Last year, voters in Montgomery County approved the introduction of public financing of campaigns. On the surface, public financing is a good concept, helping to take some of the “big money” out of politics, and giving control back to the taxpayers. Hard to argue against, unless, of course, you’re the big money supporters. In reality, the results of public financing have been fascinating. While not everyone’s utilizing it – candidates can still fund their campaigns the “old” way – public financing has empowered a slew of people to run for the four at-large seats that are up this year. Thirty-three people are running just in the Democratic primary June 26. While we should always celebrate greater involvement in the political process, how is a voter supposed to even start to weed through 33 candidates? Richard Gottfried Here’s how I, one of those 33 candidates, suspect it will go:
- Of 33 candidates, you’re bound to know someone – so that person gets checked off first.
- There are many ethnicities in Montgomery County, and it’s common, when you don’t know much about the candidates (and how could you with 33 in the race?) to associate yourself with someone of the same ethnicity. That’s candidate the second candidate you vote for.
- You have interests and beliefs and, guaranteed, there’s a special interest group representing them who may or may not be supporting a candidate; it’s an easy choice to pick someone who thinks the same way as you.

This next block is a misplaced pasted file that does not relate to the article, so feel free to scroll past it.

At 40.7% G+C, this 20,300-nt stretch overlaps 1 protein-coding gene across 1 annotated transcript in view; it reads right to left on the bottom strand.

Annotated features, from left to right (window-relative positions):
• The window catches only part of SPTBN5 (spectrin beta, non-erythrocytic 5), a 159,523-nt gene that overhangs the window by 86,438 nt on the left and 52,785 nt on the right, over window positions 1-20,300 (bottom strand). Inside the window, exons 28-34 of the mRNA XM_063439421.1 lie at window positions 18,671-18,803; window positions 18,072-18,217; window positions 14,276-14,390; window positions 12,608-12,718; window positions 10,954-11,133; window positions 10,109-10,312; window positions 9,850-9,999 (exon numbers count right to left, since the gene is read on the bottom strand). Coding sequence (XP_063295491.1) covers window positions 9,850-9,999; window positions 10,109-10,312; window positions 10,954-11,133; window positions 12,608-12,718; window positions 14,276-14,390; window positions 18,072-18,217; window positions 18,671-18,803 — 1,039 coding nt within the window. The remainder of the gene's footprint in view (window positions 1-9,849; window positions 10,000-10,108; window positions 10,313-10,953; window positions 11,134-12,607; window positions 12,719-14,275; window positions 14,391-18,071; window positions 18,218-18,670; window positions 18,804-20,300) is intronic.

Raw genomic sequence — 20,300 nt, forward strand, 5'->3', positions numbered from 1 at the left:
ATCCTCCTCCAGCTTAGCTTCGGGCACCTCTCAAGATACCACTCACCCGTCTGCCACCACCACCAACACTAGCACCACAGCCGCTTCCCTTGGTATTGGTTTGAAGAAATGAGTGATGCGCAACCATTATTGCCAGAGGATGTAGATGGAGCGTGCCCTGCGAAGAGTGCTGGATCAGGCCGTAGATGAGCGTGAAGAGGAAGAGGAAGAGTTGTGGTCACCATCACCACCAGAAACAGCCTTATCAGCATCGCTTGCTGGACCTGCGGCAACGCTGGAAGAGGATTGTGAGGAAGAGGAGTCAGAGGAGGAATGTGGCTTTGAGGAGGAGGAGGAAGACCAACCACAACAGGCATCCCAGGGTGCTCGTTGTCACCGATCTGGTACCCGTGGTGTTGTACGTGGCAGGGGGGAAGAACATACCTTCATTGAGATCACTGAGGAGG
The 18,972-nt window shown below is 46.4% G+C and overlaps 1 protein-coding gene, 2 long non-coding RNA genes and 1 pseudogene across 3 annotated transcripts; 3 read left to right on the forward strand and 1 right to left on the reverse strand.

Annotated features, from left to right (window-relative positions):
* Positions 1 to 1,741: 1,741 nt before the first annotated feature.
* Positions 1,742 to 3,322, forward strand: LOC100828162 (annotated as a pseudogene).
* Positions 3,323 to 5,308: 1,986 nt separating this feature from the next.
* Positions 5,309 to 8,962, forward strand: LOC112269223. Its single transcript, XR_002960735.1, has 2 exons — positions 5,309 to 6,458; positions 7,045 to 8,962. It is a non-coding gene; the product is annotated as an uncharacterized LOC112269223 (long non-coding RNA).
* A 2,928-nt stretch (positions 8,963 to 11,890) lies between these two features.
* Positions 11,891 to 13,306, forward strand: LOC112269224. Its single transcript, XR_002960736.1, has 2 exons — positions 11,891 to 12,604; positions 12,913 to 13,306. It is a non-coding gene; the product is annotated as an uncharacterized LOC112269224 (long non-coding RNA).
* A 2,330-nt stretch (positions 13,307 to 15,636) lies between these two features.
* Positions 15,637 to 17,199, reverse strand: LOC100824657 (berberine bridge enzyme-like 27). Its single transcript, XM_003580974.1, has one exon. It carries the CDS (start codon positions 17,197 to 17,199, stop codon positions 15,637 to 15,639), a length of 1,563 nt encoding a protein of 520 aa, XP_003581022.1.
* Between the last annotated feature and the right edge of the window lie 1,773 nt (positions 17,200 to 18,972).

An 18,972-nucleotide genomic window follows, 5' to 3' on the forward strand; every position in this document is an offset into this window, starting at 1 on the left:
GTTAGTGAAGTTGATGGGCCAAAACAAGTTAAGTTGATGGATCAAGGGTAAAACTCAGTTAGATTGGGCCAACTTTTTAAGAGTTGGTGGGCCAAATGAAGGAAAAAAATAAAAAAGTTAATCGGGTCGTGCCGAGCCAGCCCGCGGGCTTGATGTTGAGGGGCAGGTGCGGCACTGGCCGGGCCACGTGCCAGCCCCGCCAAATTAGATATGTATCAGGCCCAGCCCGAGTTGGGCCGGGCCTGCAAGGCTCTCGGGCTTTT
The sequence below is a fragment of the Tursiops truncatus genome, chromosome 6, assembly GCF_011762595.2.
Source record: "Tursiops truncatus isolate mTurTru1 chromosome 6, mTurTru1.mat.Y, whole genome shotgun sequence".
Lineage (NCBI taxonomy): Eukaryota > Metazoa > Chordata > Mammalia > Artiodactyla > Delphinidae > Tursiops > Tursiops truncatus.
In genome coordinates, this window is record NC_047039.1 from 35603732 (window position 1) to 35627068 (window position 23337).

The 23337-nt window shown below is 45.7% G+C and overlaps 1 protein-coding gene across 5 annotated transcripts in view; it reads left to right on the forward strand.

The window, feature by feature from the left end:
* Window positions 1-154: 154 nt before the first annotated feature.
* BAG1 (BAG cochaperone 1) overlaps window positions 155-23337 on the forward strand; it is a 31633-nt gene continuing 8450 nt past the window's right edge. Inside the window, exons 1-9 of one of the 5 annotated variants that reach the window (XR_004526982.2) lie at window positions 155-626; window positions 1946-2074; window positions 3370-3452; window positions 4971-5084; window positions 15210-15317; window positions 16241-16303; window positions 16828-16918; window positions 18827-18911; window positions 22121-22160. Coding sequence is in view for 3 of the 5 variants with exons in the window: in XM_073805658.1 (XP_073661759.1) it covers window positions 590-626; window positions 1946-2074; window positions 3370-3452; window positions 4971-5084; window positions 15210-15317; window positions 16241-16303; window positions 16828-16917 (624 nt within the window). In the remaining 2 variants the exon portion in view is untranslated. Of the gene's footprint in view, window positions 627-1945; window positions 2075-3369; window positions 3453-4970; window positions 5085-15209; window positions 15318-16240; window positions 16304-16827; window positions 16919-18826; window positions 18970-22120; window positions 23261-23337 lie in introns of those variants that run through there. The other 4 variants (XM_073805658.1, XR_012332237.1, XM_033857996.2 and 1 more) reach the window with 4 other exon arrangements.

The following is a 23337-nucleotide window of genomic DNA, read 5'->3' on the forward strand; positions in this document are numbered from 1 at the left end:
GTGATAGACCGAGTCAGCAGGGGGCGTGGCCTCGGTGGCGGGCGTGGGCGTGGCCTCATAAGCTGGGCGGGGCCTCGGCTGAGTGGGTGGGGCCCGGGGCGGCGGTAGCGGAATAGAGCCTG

Which leaves you one more, for the last at-large seat. History tells us that many voters leave that slot (or two, even) empty. I’m going to humbly suggest that you selfishly use the last slot for your own best interests – and go after the county’s biggest concern right now: its finances. I’ve thrown my hat into the ring for a very specific reason. As a CPA, I look at numbers, budgets and ledgers all day, every day. When I look at the $5.5 billion Montgomery County budget, there are some issues. Big issues. The kind of issues that politicians often cover with tricks, gimmicks and sly accounting – as our county council has unfortunately done the past few years. The problem is that the approach is not sustainable. Times are changing. Have changed. It’s a different economy, jobs are created differently, and because government has yet to figure out the “sharing economy,” the tax burden on property owners continues to increase, while services are forced to decrease. We can’t afford to treat the future with the same approach we’ve used before, and we must have representatives who understand the value of a dollar – or they will continue to take yours. Creating and managing a $5.5 billion budget is hard work, and that requires hard decisions to be made. I give every one of the candidates running credit for being willing to take on the challenge. But Montgomery County is at a crossroads, and if we don’t get smart fast about our finances, last year’s $120 million budget shortfall is only the beginning. And who pays for it in the end? You, the taxpayer, does. More and more each year. So, how do you make heads or tails of a 33-person race for four county council seats? Start by putting your own interests first. RICHARD GOTTFRIEDThe writer is a Democratic candidate for one of four at-large seats on the Montgomery County Council. He can be reached at votegottfried.com. Read commentaries from other candidates in the at-large council race:Ashwani JainHans ReimerCharles BarkleySeth GrimesWill JawandoMarilyn BalcombeBill ConwayNeil H. GreenbergerHoan DangBrandy H.M. Brooks